Delay and echo effects
Adobe Audition has three echo effects with different capabilities. All delay effects store audio in memory and then play it back later. The time that elapses between storing it and playing it back is the delay time.
Delay simply repeats the audio, with the repeat’s start time specified by the delay amount.
- Choose File > Close All. Don’t save any changes. Choose File > Open, navigate to the Lesson04 folder, and open the file Arpeggio110.wav.
Click an Effects Rack insert’s right arrow, and then choose Delay and Echo > Delay.
The Mix slider sets the proportion of dry and delayed audio. Set the Right Channel to full Dry and the Left channel to full Wet. This makes it easy to hear the difference between the delayed signal in the left channel and the dry signal in the right channel when the delay effect is enabled.
- Set the left channel Delay Time slider full right (500ms). You’ll now hear the left channel arpeggio delayed by half a second compared to the right channel.
- Set the left channel Delay Time slider full left (-500ms). You’ll now hear the arpeggio start half a second earlier in the left channel than in the right channel.
- Set both Mix sliders to 50%, and experiment with different delay times. You’ll hear a mix of delayed and dry sounds in each channel. Leave the project open for the next lesson.
Before digital technology, delay used tape or analog delay chip technology. These produced a grittier, more colored sound compared to digital delay. Audition’s Analog Delay provides a single delay for stereo or mono signals and offers three different delay modes: Tape (slight distortion), Tape/Tube (crisper version of tape), and Analog (more muffled). Analog Delay simply repeats the audio with the start time of the repeat specified by the delay amount. Unlike the Delay effect, there are separate controls for Dry and Wet levels instead of a single Mix control. The Delay slider provides the same function as the Delay effect except that the maximum delay time is eight seconds.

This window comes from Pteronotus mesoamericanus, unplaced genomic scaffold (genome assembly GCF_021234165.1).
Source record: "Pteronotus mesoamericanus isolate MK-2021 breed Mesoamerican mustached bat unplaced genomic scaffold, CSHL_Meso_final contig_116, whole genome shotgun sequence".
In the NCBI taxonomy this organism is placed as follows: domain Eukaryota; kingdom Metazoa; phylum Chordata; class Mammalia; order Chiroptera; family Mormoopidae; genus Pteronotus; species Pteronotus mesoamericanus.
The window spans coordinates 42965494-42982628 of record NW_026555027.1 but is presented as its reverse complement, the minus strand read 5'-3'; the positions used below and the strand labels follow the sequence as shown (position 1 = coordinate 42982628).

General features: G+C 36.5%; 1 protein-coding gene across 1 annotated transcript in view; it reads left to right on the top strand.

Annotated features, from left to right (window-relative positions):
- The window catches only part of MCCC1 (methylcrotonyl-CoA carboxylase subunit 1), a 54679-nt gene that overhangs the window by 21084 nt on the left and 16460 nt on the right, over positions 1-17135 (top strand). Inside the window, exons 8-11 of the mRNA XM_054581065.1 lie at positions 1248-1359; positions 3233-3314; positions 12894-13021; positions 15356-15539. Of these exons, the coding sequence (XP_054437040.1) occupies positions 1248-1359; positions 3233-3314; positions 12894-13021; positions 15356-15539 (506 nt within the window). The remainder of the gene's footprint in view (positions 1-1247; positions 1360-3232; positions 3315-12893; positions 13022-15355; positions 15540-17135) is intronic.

- Choose File > Close All. Don’t save any changes. Choose File > Open, navigate to the Lesson04 folder, and open the file Drums110.wav.
- Click an Effects Rack insert’s right arrow, and then choose Delay and Echo > Analog Delay.
- Set Dry Out to 60%, Wet Out to 40%, and Delay to 545ms. Feedback determines the number of repeats as they fade out. Start playback. No Feedback (a setting of 0) produces a single echo, values moving toward 100 produce more echoes, and values above 100 produce “runaway echoes” (watch your monitor volume!).
- With feedback at 40, set the Trash control to 100. Change the different modes (Tape, Tape/Tube, Analog) to hear how each affects the sound. Vary the feedback, being careful to avoid excessive, runaway feedback.
- Spread at 0% narrows the echoes to mono and at 200% produces a wide stereo effect. Play with the various controls, and you’ll hear anything from dance mix drum effects to 50s sci-fi movie sounds. Keep Audition open for the next lesson.
Audition’s Echo effect allows for tailoring the echoes’ frequency response by inserting a filter in the delay’s feedback loop, where the output feeds back to the input to create additional echoes. As a result, each successive echo processes each echo’s timbre to a greater degree. For example, if the response is set to be brighter than normal, each echo will be brighter than the previous one.
- With the Drum110.wav file open, assuming the Analog Delay effect is still inserted and Audition is still playing, click its insert’s right arrow, and then choose Delay and Echo > Echo.
Compared to the previous delay effects, Echo has yet another way of setting the echo mix; each channel has an Echo Level control that dials in the echo amount. The Dry signal is fixed. When you’re using the echo effect, enter the following values for the left channel: Delay Time 545ms, Feedback 90%, and Echo Level 70%. Enter the following values for the right channel: Delay Time 1090ms, Feedback 70%, and Echo Level 70%.
- Bring all Successive Echo Equalization controls all the way down (-15dB). By doing so, it will be easier to hear the effects of moving each slider.
- Raise the 1.4kHz control to 0 (values above 0 produce runaway echo), and note how the sound is more “midrangey.”
- Bring down the 1.4kHz slider, and raise the 7.4kHz slider to 0. Now the echoes are brighter.
- Return the 7.4kHz slider to -15dB, and raise the 172Hz slider to 0. The echoes are now bassy.
- You can vary more than one slider at a time to create a more complex equalization curve, as well as enable Echo Bounce to bounce each channel’s echo between the left and right channels.